As his Catholic church changed leaders and locations, Father Prefontaine collected more honors.
WE CONTINUE last week’s feature about the friendly pioneer priest Father Francis Xavier Prefontaine and his Our Lady of Good Help parish. On Oct. 12, 1904, The Seattle Times published what was most likely the last contemporary photograph of the first Our Lady, although the caption (“Old Catholic Church is Being Torn Down”) was premature. The ladies of Our Lady held a one-day bazaar on Nov. 22 in the “parlors of the church,” where, in addition to serving a “hot home-cooked dinner,” they sold their own “fancy (needle) work … at moderate prices.”
The bazaar was a benefit for Our Lady, but which one? Certainly not for the little Lady first built by Prefontaine’s own hands at the northeast corner of Third Avenue and Washington Street in the late 1860s. That one was enlarged in 1882 for the growing congregation. The archdiocese, eager to build its new cathedral, sold the Our Lady corner lot to the Great Northern Railroad for construction of the south portal of its railroad tunnel beneath the city.
In 1904, a new and nearby Our Lady was planned for the southwest corner of Main Street and Fifth Avenue. However, a month before the benefit bazaar, the city’s building department discovered that James Stevens, architect of the new Our Lady, had drawn outside walls for the church that were higher than the 36 feet allowed by the fire code. Following the process of what the city’s inspector termed “wrestling with the problem,” the new Our Lady of Good Help wound up not on Main Street, but here, where it is photographed at the southeast corner of Fifth Avenue and Jefferson Street.
A more comely version of the featured photo first appeared in The Times on May 13, 1905, with the headline, “New Church of Our Lady of Good Help Completed.” (The sizable power standard on the right was cropped.) The article also noted, “The new edifice will be opened tomorrow with a grand sacred concert … Right Rev. Bishop O’Dea will deliver an address of welcome. The church will be ready for service on Sunday, May 21.”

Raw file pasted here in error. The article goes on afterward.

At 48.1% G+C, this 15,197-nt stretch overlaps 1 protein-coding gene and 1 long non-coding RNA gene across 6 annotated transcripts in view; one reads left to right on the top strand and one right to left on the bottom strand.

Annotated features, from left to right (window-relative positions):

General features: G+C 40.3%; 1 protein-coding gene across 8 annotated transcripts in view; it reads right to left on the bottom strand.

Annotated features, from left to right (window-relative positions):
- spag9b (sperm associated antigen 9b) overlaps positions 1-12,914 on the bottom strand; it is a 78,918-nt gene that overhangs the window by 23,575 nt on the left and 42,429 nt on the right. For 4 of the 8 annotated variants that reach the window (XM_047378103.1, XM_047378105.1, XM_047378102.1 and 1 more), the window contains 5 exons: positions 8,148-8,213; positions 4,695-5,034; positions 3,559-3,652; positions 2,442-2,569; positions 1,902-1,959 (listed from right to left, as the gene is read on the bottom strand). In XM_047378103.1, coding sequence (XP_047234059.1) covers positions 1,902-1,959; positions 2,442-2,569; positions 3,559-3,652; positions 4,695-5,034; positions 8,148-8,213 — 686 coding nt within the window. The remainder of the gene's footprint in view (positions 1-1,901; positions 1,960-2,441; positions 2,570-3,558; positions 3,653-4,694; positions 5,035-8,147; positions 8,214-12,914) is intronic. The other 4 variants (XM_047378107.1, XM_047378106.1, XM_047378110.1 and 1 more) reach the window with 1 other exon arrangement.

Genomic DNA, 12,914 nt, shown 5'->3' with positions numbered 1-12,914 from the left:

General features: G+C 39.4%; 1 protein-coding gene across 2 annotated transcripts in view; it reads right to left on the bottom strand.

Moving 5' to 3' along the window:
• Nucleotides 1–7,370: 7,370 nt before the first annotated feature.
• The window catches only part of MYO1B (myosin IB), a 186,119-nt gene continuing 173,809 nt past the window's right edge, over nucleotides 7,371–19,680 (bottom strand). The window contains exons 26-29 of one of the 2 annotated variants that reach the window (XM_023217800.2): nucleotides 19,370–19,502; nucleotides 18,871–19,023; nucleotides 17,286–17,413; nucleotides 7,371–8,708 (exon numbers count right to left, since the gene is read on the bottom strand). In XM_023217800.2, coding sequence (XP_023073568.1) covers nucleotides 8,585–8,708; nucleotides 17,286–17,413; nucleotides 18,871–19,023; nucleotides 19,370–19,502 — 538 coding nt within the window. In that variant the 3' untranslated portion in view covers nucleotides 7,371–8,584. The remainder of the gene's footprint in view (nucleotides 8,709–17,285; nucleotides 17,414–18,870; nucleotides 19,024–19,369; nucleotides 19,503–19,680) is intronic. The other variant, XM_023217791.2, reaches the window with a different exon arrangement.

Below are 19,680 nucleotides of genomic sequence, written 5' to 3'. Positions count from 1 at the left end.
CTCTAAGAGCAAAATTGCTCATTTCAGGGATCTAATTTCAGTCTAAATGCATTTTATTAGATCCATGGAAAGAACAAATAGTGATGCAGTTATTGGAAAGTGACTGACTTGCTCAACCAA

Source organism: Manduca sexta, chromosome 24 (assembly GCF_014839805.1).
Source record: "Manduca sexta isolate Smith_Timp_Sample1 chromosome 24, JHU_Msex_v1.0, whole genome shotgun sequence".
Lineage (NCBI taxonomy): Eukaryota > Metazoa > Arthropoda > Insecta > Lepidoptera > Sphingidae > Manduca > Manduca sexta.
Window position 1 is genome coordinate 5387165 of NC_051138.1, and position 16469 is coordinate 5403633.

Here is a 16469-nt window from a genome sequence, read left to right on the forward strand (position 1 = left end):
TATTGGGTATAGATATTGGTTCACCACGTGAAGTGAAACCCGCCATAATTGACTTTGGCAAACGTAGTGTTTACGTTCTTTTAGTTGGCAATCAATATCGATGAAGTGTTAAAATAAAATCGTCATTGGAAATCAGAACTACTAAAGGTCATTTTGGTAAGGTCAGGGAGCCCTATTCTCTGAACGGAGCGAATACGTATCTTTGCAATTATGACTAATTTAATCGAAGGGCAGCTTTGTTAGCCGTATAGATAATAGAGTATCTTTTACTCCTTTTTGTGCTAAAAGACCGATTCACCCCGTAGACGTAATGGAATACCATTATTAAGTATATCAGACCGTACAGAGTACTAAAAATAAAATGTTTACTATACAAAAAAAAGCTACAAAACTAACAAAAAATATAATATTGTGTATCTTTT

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By then, the two painters working at the corner beside the small gothic window with the curvilinear wooden tracery surely would have completed their brushwork. On June 16, The Times reported that Prefontaine was present for the silver anniversary of Holy Names Academy, noting that he “made a brief address,” for he had “aided in founding the school in 1880.”
Most of his remaining years were spent with his niece Miss Marie Pauze, and her piano, in their home overlooking Volunteer Park. She later recalled that when the archdiocese moved from Vancouver, B.C., to Seattle in 1903, the original Our Lady of Good Help at Third and Washington was used for three years as a procathedral while St. James was being built on First Hill. “My uncle didn’t want to leave, but he was the little dog, as we say. He wouldn’t fight; he simply quit.”
Father Prefontaine died in the spring of 1909 of “heart trouble,” a few months after Pope Pius X made him a Monsignor and five years after Seattle’s mayor R.A. Ballinger named Prefontaine Place for him on Christmas Day 1904.